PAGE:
“But now for him it has become a lifestyle. It is no longer just a diet that he has to follow. It is not like on an everyday basis he will eat dal chawal and roti sabzi. From 2019 onwards, he has taken this up more seriously.”
At the Yadav household in Anushakti Nagar – a quiet, leafy settlement in eastern suburban Mumbai housing BARC employees – the atmosphere is sought to be kept as normal as possible despite Suryakumar’s increasing stardom. “Whatever his name and fame is, is on the ground,” Devisha says. “I tell him you leave all that outside, you will do normal things that normal people do when they are at home.” Even dizzying success needs sobering; home is Surya’s caffeine shot.
Dropped from Mumbai
Four years ago, Suryakumar Yadav was dropped from the Mumbai first-class team, a side he had led a couple of seasons earlier. After his return in 2019, he recalled a conversation he had had with his father, Ashok Yadav, an engineer with the Bhabha Atomic Research Centre in Mumbai. “Daddy told me it was high time that I showed more consistency. And that is what I have been working towards since. I didn’t know then whether I was going to be considered again but rather than wasting time sulking over the exclusion, I had started preparing – my aim was to score runs,” Suryakumar had said.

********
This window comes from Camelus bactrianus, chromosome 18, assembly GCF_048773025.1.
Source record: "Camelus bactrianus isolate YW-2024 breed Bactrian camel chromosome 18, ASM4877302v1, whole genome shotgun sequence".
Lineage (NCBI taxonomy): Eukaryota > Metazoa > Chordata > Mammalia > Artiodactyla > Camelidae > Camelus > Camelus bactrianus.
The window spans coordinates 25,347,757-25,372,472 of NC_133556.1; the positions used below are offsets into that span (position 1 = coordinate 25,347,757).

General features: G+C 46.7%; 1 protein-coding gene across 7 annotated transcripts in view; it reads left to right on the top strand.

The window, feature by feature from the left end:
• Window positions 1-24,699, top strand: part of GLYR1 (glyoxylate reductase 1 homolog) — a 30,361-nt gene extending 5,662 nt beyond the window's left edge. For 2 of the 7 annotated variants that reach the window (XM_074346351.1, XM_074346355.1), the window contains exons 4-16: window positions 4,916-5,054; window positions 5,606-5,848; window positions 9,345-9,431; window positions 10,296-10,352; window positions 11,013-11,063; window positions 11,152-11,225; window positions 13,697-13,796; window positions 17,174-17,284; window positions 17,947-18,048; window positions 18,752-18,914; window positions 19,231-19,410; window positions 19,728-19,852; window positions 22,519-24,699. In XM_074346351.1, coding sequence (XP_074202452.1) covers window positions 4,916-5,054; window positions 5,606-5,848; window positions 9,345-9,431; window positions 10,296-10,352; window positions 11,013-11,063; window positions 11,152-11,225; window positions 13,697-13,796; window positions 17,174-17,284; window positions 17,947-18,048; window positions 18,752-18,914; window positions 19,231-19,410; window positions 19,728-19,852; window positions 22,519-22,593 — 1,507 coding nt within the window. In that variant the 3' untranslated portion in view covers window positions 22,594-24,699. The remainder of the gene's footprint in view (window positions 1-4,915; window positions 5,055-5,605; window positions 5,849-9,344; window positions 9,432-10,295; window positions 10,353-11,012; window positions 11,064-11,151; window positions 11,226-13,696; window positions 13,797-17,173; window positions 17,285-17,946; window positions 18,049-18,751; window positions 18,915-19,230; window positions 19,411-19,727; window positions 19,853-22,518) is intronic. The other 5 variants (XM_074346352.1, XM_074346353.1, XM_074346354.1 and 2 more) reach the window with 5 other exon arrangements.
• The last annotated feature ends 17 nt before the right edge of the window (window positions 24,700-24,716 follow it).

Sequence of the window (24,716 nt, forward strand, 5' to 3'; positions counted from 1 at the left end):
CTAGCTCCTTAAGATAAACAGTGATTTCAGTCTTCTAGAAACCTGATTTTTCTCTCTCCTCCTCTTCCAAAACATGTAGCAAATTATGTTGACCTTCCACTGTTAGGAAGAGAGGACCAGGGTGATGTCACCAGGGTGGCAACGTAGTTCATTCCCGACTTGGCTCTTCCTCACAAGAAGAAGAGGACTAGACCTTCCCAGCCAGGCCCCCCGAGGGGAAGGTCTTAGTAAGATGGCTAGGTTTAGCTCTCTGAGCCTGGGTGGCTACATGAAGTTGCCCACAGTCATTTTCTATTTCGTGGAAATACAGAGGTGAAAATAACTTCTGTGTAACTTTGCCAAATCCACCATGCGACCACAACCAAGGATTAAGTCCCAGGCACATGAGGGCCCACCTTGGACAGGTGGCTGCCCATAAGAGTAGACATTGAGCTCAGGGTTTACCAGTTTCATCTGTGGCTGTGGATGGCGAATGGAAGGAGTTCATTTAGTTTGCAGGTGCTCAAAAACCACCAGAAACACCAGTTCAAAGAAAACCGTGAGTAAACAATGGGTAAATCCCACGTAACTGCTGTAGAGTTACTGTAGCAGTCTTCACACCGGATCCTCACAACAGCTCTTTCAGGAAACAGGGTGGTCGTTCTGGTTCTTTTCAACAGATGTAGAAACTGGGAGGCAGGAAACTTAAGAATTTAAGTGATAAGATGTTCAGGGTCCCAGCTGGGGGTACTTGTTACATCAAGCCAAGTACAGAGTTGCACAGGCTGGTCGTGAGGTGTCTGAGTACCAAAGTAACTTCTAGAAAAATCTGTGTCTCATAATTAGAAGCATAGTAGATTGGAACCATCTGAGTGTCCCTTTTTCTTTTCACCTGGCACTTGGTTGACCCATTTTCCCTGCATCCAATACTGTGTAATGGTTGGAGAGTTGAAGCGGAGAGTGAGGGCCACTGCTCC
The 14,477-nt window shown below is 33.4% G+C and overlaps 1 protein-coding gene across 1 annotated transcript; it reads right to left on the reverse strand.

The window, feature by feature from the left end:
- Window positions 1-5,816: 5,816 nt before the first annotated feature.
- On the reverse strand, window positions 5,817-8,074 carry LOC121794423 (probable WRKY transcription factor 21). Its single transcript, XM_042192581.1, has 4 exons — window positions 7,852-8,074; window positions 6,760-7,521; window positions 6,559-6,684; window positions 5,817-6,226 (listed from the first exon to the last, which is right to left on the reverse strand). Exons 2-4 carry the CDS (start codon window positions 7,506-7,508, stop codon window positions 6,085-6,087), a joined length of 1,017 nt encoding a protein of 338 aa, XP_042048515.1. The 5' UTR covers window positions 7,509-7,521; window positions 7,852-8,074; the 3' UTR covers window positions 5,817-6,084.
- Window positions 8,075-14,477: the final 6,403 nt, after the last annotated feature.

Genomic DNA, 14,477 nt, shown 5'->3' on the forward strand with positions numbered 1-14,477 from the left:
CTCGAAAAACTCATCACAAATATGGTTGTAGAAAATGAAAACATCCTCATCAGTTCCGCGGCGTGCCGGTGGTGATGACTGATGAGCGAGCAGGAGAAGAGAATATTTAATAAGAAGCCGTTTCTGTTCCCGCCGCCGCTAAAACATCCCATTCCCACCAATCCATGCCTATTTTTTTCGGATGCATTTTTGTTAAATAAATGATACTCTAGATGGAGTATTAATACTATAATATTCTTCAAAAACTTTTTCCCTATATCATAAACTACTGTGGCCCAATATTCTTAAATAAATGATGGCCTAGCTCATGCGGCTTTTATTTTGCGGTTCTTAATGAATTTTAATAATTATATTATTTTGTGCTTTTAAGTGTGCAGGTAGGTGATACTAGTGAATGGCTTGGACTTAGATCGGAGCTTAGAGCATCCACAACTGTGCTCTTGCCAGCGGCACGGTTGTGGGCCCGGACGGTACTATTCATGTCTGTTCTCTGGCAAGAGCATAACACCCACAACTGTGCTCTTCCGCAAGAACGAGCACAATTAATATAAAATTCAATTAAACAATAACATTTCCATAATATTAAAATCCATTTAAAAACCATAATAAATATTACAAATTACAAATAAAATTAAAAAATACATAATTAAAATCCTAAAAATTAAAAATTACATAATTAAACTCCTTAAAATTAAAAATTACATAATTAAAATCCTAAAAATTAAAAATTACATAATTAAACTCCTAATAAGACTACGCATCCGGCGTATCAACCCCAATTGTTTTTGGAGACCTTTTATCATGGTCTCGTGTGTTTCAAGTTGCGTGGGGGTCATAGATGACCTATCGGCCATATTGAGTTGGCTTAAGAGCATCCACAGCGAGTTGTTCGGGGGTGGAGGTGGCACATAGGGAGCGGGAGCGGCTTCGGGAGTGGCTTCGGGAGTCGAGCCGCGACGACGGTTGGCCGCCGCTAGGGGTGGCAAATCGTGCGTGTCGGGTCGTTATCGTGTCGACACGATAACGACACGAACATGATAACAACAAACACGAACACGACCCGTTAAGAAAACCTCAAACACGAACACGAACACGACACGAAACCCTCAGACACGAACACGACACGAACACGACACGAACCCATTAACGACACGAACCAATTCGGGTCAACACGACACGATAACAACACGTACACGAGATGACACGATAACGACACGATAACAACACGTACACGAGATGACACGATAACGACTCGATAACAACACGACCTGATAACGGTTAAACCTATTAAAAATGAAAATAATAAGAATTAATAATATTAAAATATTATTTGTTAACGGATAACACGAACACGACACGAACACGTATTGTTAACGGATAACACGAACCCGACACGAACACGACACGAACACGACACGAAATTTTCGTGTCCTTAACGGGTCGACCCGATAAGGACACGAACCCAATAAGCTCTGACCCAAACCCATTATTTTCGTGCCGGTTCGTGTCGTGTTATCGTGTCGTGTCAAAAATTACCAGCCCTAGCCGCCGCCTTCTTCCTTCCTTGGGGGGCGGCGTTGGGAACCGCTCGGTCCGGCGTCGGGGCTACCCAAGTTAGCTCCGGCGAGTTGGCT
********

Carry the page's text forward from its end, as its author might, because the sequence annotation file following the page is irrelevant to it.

When Suryakumar toe-ended a slow full toss back to the bowler Kane Richardson in India’s warm-up game against Australia in Brisbane, after smacking 50 off 33, Richardson remarked, “I think it was the first time he missed the middle of the bat against us.” Earlier, after dismissing Hardik Pandya, Richardson had walked up to punch wrists with the non-striker Suryakumar.
After Suryakumar plundered an unbeaten 68 off 26 balls against Hong Kong in the Asia Cup in Dubai, his partner Virat Kohli bowed in appreciation as the pair walked off at the end of the innings. Kohli has been a self-confessed admirer of Suryakumar’s audacious stroke-making, often applauding the Mumbai batter’s wizardry from the non-striker’s end.
Ashok Yadav chuckles that his son may even have had a role to play in the former India captain regaining his touch of late. “They have played together so much in recent times, have had big partnerships,” Yadav senior says. “There is no comparison between them, of course, Kohli is an all-time great, but you can see genuine admiration from him for Surya’s shots. And the way Surya bats, he can take the pressure off his partner, who then gets the space to play his game.”